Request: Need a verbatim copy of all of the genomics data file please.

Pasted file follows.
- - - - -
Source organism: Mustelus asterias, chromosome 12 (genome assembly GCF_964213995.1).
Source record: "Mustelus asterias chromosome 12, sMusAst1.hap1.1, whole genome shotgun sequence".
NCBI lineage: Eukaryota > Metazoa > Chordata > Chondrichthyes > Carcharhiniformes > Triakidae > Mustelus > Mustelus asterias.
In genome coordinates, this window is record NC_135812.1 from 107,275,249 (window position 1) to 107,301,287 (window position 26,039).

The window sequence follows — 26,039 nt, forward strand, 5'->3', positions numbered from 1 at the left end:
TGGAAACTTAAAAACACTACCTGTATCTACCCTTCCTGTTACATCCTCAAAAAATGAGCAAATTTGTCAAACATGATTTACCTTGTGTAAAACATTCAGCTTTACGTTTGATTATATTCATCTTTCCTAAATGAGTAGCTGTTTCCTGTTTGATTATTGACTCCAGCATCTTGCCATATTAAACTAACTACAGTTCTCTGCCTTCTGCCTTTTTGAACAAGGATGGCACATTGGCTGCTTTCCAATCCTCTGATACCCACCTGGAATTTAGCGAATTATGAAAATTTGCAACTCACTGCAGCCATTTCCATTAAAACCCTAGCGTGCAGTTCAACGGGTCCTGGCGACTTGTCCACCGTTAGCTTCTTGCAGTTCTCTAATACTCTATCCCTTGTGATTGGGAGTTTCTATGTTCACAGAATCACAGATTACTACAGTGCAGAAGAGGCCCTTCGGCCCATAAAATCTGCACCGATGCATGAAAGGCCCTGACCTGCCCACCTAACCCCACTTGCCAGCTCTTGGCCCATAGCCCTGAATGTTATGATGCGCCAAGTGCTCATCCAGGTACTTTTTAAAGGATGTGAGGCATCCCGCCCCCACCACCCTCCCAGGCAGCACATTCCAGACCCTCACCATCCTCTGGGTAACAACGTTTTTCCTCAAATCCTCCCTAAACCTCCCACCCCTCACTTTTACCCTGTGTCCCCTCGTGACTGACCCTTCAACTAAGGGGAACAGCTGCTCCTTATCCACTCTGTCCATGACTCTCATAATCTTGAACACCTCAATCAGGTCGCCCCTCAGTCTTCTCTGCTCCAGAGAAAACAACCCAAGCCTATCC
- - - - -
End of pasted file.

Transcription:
Source organism: Mustelus asterias, chromosome 12 (genome assembly GCF_964213995.1).
Source record: "Mustelus asterias chromosome 12, sMusAst1.hap1.1, whole genome shotgun sequence".
NCBI lineage: Eukaryota > Metazoa > Chordata > Chondrichthyes > Carcharhiniformes > Triakidae > Mustelus > Mustelus asterias.
In genome coordinates, this window is record NC_135812.1 from 107,275,249 (window position 1) to 107,301,287 (window position 26,039).

The window sequence follows — 26,039 nt, forward strand, 5'->3', positions numbered from 1 at the left end:
TGGAAACTTAAAAACACTACCTGTATCTACCCTTCCTGTTACATCCTCAAAAAATGAGCAAATTTGTCAAACATGATTTACCTTGTGTAAAACATTCAGCTTTACGTTTGATTATATTCATCTTTCCTAAATGAGTAGCTGTTTCCTGTTTGATTATTGACTCCAGCATCTTGCCATATTAAACTAACTACAGTTCTCTGCCTTCTGCCTTTTTGAACAAGGATGGCACATTGGCTGCTTTCCAATCCTCTGATACCCACCTGGAATTTAGCGAATTATGAAAATTTGCAACTCACTGCAGCCATTTCCATTAAAACCCTAGCGTGCAGTTCAACGGGTCCTGGCGACTTGTCCACCGTTAGCTTCTTGCAGTTCTCTAATACTCTATCCCTTGTGATTGGGAGTTTCTATGTTCACAGAATCACAGATTACTACAGTGCAGAAGAGGCCCTTCGGCCCATAAAATCTGCACCGATGCATGAAAGGCCCTGACCTGCCCACCTAACCCCACTTGCCAGCTCTTGGCCCATAGCCCTGAATGTTATGATGCGCCAAGTGCTCATCCAGGTACTTTTTAAAGGATGTGAGGCATCCCGCCCCCACCACCCTCCCAGGCAGCACATTCCAGACCCTCACCATCCTCTGGGTAACAACGTTTTTCCTCAAATCCTCCCTAAACCTCCCACCCCTCACTTTTACCCTGTGTCCCCTCGTGACTGACCCTTCAACTAAGGGGAACAGCTGCTCCTTATCCACTCTGTCCATGACTCTCATAATCTTGAACACCTCAATCAGGTCGCCCCTCAGTCTTCTCTGCTCCAGAGAAAACAACCCAAGCCTATCC